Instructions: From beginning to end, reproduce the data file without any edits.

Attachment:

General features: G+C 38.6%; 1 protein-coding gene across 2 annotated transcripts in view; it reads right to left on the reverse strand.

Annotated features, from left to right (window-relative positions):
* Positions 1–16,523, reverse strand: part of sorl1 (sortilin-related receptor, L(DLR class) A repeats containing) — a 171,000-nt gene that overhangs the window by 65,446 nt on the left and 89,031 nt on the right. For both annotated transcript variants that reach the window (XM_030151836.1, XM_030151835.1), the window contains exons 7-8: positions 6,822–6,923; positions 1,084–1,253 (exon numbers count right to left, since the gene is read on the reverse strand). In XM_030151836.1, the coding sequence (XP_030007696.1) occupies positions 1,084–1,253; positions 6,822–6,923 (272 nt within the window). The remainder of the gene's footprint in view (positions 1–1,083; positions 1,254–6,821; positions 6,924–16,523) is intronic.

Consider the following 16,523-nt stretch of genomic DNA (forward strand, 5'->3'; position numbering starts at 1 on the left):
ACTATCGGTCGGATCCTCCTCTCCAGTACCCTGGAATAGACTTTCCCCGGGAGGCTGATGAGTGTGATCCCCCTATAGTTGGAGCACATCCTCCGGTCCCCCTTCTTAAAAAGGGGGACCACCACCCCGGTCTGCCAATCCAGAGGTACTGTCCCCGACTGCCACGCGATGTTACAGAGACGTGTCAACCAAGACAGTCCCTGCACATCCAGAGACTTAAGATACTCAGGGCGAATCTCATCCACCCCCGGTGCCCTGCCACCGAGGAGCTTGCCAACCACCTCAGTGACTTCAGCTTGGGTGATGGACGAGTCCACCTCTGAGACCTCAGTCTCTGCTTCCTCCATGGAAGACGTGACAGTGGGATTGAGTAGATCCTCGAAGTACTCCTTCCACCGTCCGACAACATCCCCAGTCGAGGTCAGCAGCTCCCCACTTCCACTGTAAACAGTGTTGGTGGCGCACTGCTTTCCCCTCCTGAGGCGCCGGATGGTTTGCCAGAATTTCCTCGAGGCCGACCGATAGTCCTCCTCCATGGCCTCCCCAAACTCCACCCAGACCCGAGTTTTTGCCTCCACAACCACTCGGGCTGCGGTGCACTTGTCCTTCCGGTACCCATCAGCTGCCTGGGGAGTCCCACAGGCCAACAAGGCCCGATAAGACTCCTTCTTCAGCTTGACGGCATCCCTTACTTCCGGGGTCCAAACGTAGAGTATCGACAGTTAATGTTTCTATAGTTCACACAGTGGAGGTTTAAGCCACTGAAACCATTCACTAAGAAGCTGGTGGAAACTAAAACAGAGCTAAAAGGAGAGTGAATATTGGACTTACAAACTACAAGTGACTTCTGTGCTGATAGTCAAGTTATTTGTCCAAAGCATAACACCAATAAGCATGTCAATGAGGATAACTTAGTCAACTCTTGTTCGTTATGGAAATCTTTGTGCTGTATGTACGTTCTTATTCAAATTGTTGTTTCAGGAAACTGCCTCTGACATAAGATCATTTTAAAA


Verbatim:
General features: G+C 38.6%; 1 protein-coding gene across 2 annotated transcripts in view; it reads right to left on the reverse strand.

Annotated features, from left to right (window-relative positions):
* Positions 1–16,523, reverse strand: part of sorl1 (sortilin-related receptor, L(DLR class) A repeats containing) — a 171,000-nt gene that overhangs the window by 65,446 nt on the left and 89,031 nt on the right. For both annotated transcript variants that reach the window (XM_030151836.1, XM_030151835.1), the window contains exons 7-8: positions 6,822–6,923; positions 1,084–1,253 (exon numbers count right to left, since the gene is read on the reverse strand). In XM_030151836.1, the coding sequence (XP_030007696.1) occupies positions 1,084–1,253; positions 6,822–6,923 (272 nt within the window). The remainder of the gene's footprint in view (positions 1–1,083; positions 1,254–6,821; positions 6,924–16,523) is intronic.

Consider the following 16,523-nt stretch of genomic DNA (forward strand, 5'->3'; position numbering starts at 1 on the left):
ACTATCGGTCGGATCCTCCTCTCCAGTACCCTGGAATAGACTTTCCCCGGGAGGCTGATGAGTGTGATCCCCCTATAGTTGGAGCACATCCTCCGGTCCCCCTTCTTAAAAAGGGGGACCACCACCCCGGTCTGCCAATCCAGAGGTACTGTCCCCGACTGCCACGCGATGTTACAGAGACGTGTCAACCAAGACAGTCCCTGCACATCCAGAGACTTAAGATACTCAGGGCGAATCTCATCCACCCCCGGTGCCCTGCCACCGAGGAGCTTGCCAACCACCTCAGTGACTTCAGCTTGGGTGATGGACGAGTCCACCTCTGAGACCTCAGTCTCTGCTTCCTCCATGGAAGACGTGACAGTGGGATTGAGTAGATCCTCGAAGTACTCCTTCCACCGTCCGACAACATCCCCAGTCGAGGTCAGCAGCTCCCCACTTCCACTGTAAACAGTGTTGGTGGCGCACTGCTTTCCCCTCCTGAGGCGCCGGATGGTTTGCCAGAATTTCCTCGAGGCCGACCGATAGTCCTCCTCCATGGCCTCCCCAAACTCCACCCAGACCCGAGTTTTTGCCTCCACAACCACTCGGGCTGCGGTGCACTTGTCCTTCCGGTACCCATCAGCTGCCTGGGGAGTCCCACAGGCCAACAAGGCCCGATAAGACTCCTTCTTCAGCTTGACGGCATCCCTTACTTCCGGGGTCCAAACGTAGAGTATCGACAGTTAATGTTTCTATAGTTCACACAGTGGAGGTTTAAGCCACTGAAACCATTCACTAAGAAGCTGGTGGAAACTAAAACAGAGCTAAAAGGAGAGTGAATATTGGACTTACAAACTACAAGTGACTTCTGTGCTGATAGTCAAGTTATTTGTCCAAAGCATAACACCAATAAGCATGTCAATGAGGATAACTTAGTCAACTCTTGTTCGTTATGGAAATCTTTGTGCTGTATGTACGTTCTTATTCAAATTGTTGTTTCAGGAAACTGCCTCTGACATAAGATCATTTTAAAA